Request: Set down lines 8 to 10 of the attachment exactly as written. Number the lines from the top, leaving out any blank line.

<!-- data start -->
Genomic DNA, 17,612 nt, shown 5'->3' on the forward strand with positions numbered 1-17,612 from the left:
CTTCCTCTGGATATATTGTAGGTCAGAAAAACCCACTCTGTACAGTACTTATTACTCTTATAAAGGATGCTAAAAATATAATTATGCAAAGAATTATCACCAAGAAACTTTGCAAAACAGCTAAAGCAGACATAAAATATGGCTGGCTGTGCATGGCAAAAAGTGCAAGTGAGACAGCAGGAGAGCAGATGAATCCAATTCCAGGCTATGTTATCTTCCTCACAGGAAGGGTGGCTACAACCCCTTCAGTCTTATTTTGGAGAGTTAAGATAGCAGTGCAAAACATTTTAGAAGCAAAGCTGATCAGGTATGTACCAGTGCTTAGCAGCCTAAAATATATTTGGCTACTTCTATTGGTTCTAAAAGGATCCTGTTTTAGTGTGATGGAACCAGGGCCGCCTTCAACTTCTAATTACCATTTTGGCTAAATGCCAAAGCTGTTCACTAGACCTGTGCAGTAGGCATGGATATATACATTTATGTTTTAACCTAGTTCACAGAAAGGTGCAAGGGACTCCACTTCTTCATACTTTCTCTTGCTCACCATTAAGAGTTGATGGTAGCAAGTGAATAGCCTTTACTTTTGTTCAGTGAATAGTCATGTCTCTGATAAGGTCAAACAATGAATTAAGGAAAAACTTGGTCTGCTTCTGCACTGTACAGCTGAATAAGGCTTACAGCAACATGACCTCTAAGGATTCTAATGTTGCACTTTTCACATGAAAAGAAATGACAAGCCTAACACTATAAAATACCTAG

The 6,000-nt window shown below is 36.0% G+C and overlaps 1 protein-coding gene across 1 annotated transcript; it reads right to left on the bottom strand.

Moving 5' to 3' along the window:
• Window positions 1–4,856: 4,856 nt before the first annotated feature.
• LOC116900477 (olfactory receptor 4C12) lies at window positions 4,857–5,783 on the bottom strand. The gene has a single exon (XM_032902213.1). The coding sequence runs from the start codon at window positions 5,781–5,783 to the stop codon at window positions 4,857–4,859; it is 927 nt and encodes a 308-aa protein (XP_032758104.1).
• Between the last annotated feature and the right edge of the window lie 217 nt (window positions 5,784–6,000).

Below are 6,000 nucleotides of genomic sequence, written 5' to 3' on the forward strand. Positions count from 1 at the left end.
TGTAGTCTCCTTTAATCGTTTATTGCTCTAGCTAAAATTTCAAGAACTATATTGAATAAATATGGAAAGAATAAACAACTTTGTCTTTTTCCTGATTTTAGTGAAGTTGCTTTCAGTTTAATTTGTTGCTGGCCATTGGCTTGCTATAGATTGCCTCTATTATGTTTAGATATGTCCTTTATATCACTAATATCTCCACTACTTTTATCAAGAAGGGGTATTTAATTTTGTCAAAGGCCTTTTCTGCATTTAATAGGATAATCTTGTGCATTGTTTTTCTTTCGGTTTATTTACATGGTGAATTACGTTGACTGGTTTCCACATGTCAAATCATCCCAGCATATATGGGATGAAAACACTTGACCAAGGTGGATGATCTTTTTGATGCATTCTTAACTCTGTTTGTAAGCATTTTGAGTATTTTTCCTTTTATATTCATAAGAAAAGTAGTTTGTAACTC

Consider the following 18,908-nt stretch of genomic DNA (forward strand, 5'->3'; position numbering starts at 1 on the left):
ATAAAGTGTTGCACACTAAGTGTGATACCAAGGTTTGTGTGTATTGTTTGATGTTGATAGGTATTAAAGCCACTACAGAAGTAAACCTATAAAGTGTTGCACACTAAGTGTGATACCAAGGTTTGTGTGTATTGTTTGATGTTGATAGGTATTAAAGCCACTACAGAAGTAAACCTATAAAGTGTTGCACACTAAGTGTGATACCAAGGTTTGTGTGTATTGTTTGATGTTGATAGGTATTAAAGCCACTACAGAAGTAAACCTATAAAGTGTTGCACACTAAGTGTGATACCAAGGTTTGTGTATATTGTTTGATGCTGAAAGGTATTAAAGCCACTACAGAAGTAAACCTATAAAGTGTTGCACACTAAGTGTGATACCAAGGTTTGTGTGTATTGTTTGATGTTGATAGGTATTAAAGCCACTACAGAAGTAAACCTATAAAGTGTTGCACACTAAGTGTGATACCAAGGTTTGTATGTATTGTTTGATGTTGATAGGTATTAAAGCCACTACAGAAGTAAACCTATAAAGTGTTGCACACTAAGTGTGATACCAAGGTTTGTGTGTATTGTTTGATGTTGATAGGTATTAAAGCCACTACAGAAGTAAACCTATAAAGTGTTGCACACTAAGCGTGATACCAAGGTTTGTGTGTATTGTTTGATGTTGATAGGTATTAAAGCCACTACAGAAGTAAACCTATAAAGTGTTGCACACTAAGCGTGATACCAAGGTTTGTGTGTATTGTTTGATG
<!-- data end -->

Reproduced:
Below are 6,000 nucleotides of genomic sequence, written 5' to 3' on the forward strand. Positions count from 1 at the left end.
TGTAGTCTCCTTTAATCGTTTATTGCTCTAGCTAAAATTTCAAGAACTATATTGAATAAATATGGAAAGAATAAACAACTTTGTCTTTTTCCTGATTTTAGTGAAGTTGCTTTCAGTTTAATTTGTTGCTGGCCATTGGCTTGCTATAGATTGCCTCTATTATGTTTAGATATGTCCTTTATATCACTAATATCTCCACTACTTTTATCAAGAAGGGGTATTTAATTTTGTCAAAGGCCTTTTCTGCATTTAATAGGATAATCTTGTGCATTGTTTTTCTTTCGGTTTATTTACATGGTGAATTACGTTGACTGGTTTCCACATGTCAAATCATCCCAGCATATATGGGATGAAAACACTTGACCAAGGTGGATGATCTTTTTGATGCATTCTTAACTCTGTTTGTAAGCATTTTGAGTATTTTTCCTTTTATATTCATAAGAAAAGTAGTTTGTAACTC

Consider the following 18,908-nt stretch of genomic DNA (forward strand, 5'->3'; position numbering starts at 1 on the left):